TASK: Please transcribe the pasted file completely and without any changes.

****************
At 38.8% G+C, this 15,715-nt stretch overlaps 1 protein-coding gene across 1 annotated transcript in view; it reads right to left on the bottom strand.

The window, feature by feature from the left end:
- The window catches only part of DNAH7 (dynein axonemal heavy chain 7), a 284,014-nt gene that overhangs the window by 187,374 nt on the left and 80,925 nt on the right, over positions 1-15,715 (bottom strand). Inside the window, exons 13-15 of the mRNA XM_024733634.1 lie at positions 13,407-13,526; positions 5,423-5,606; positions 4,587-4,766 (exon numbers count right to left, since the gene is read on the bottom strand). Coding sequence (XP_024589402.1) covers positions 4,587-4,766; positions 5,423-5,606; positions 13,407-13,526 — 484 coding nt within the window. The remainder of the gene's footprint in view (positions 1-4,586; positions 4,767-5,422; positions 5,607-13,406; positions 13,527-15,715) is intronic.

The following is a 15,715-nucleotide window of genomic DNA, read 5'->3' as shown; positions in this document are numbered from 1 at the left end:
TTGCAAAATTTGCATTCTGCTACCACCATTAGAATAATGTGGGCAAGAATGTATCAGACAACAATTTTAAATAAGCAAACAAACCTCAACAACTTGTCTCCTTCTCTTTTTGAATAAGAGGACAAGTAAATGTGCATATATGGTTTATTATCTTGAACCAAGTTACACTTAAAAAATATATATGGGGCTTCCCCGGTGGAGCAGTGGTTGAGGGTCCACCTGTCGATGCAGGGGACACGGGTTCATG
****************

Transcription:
At 38.8% G+C, this 15,715-nt stretch overlaps 1 protein-coding gene across 1 annotated transcript in view; it reads right to left on the bottom strand.

The window, feature by feature from the left end:
- The window catches only part of DNAH7 (dynein axonemal heavy chain 7), a 284,014-nt gene that overhangs the window by 187,374 nt on the left and 80,925 nt on the right, over positions 1-15,715 (bottom strand). Inside the window, exons 13-15 of the mRNA XM_024733634.1 lie at positions 13,407-13,526; positions 5,423-5,606; positions 4,587-4,766 (exon numbers count right to left, since the gene is read on the bottom strand). Coding sequence (XP_024589402.1) covers positions 4,587-4,766; positions 5,423-5,606; positions 13,407-13,526 — 484 coding nt within the window. The remainder of the gene's footprint in view (positions 1-4,586; positions 4,767-5,422; positions 5,607-13,406; positions 13,527-15,715) is intronic.

The following is a 15,715-nucleotide window of genomic DNA, read 5'->3' as shown; positions in this document are numbered from 1 at the left end:
TTGCAAAATTTGCATTCTGCTACCACCATTAGAATAATGTGGGCAAGAATGTATCAGACAACAATTTTAAATAAGCAAACAAACCTCAACAACTTGTCTCCTTCTCTTTTTGAATAAGAGGACAAGTAAATGTGCATATATGGTTTATTATCTTGAACCAAGTTACACTTAAAAAATATATATGGGGCTTCCCCGGTGGAGCAGTGGTTGAGGGTCCACCTGTCGATGCAGGGGACACGGGTTCATG